Aisle View: Odets Sings Out

We now have another, this time at the Public. But there is a major difference. This is a production of the National Asian American Theatre Company (NAATCO). The cast consists of American actors of Asian (and Indian) ancestry.
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Alok Tewari, Mia Katigbak, Teresa Avia Lim, Jon Norman Schneider,
and Henry Yuk in
Awake and Sing! Photo: William P. Steele
Clifford Odet's Awake and Sing! was hailed, when originally produced by The Group Theatre in 1935, as a volcanic and vigorous drama of substance and vitality; the estimable Brooks Atkinson of the New York Times called the play "a sheet of lightning." This tale of a contemporary Jewish family in a Bronx tenement struggling to stay afloat -- and together -- five years into the Depression, introduced a new voice to the American theater. Not only the voice of its 28-year-old author, but the voice of a large subset of New Yorkers who eagerly supported the theatre -- many worked a few blocks away, in the Garment District -- but had never seen themselves non-stereotypically represented on the Broadway stage. Suddenly, they were the stuff of noble dramatic literature.

Awake and Sing!, in revival, typically proves its stageworthiness; there's sometimes a whiff, though, of datedness or overly-familiarity. The last major production to come our way -- a superb rendition from Lincoln Center Theater and director Bartlett Sher, at the Belasco in 2006 -- showed the play to great advantage and earned a Tony Award. Here was the Berger family of Longwood Street, sprung to life; while this was not a "Jewish" production, whatever that phrase might signify -- the cast was headed by Zoë Wanamaker, Mark Ruffalo, Ben Gazzara and Pablo Schreiber -- we were clearly back in the Bronx.

We now have another Awake and Sing!, this time at the Public. But there is a major difference. This is a production of the National Asian American Theatre Company (NAATCO). The cast consists of American actors of Asian (and Indian) ancestry; not an Adler nor Carnovsky among them. (The original Group Theatre cast included a roster of now legendary names, including Stella Adler as the mother Bessie; her brother Luther as the gangster Moe Axelrod; Morris Carnovsky as the grandfather who implores his grandson to "awake and sing"; and, as the 20-year-old son, Jules Garfield -- who was immediately wafted to Hollywood, his name altered to John.)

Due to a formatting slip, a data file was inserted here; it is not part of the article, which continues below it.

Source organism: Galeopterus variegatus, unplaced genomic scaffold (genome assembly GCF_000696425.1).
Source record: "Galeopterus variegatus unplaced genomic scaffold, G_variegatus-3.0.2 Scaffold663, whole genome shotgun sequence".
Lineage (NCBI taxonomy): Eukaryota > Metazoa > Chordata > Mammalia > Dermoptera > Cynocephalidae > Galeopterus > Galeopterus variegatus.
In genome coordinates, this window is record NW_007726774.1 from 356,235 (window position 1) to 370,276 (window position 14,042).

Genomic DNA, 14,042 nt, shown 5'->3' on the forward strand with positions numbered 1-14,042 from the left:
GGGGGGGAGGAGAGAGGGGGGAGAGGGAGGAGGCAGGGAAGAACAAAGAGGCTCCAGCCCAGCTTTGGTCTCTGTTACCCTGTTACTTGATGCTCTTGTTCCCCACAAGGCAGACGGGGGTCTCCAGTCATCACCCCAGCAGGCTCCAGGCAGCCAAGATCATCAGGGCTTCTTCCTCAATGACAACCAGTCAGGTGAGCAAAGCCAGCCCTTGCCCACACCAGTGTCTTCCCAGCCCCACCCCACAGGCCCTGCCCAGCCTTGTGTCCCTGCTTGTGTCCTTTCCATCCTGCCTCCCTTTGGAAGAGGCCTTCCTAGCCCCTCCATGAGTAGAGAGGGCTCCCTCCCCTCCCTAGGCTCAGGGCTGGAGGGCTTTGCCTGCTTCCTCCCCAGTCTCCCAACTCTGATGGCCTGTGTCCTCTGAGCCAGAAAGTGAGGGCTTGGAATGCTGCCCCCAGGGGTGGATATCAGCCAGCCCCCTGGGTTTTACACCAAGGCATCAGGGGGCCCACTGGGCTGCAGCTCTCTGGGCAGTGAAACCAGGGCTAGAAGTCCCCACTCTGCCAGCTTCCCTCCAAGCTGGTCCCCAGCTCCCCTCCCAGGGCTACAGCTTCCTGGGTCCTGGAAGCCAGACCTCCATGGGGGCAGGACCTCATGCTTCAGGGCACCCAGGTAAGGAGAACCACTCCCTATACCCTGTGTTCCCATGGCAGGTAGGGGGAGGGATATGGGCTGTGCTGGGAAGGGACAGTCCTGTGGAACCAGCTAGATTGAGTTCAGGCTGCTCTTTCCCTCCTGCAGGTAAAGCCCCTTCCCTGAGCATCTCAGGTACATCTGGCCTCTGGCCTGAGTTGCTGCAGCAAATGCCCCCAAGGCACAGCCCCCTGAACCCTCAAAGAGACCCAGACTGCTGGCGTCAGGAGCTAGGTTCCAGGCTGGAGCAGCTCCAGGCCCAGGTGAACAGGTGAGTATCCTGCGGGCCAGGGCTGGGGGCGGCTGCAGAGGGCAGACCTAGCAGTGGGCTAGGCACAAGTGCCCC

The Bronx dialect -- "I can't take a bite in my mouth no more," says the exasperated mother, yelling at the grandfather "you gave the dog eat?" -- can sound disjointed, coming from the NAATCO group. For all of about thirty seconds, that is. And then a remarkable thing happens: we see the Berger family of the Bronx spring to life before us.

At the Public, they do not give us a lovingly-recreated, museum-worthy Depression-era family; the Bergers, here, are an American family wrapped up in Odets' drama and striving to escape. Mia Katigbak -- artistic director and co-founder of NAATCO, who won an Obie for her performance when this production was originally staged in 2013 -- is up there delivering the lines of the archetypical Jewish mother, but there is nothing of parody or gimmick. In director Stephen Brown-Fried's production, the dialogue and the play come vibrantly alive. It's almost as if Odets' language awakes and sings.
Sanjit De Silva and Teresa Avia Lim in Awake and Sing! Photo: William P. Steele
We get wonderful performances from just about the entire cast. Standing out are Jon Norman Schneider as the smothered son, Ralph; Teresa Avia Lim as the trapped daughter, Hennie; and Sanjit De Silva as the disabled WWI vet-turned-gangster, Moe Axelrod. The final scene which Odets provides for Hennie and Moe -- with an important cameo by Ralph -- is exquisite in the writing, and exquisite in the playing. These actors are surely not what Odets had in mind, in 1935, but they bring full value to the words. At the Public, Odets does soar and sing.

Watching actors like Schneider, Lim and De Silva, you can only shake your head and wonder why we rarely see them in "traditional" roles unless they are banded together under some such banner as Asian-American. I would gladly see any of the three in a traditional Awake and Sing!, and they hereby demonstrate that they are beyond capable. Under our present system, alas, none of them would likely be cast. Let us offer thanks to Oskar Eustis and The Public for giving NAATCO the use of the hall, and for giving lucky theatergoers the opportunity to see this strong production.

The NAATCO production of Awake and Sing! opened July 13, 2015 and continues through August 1, at the Public Theater

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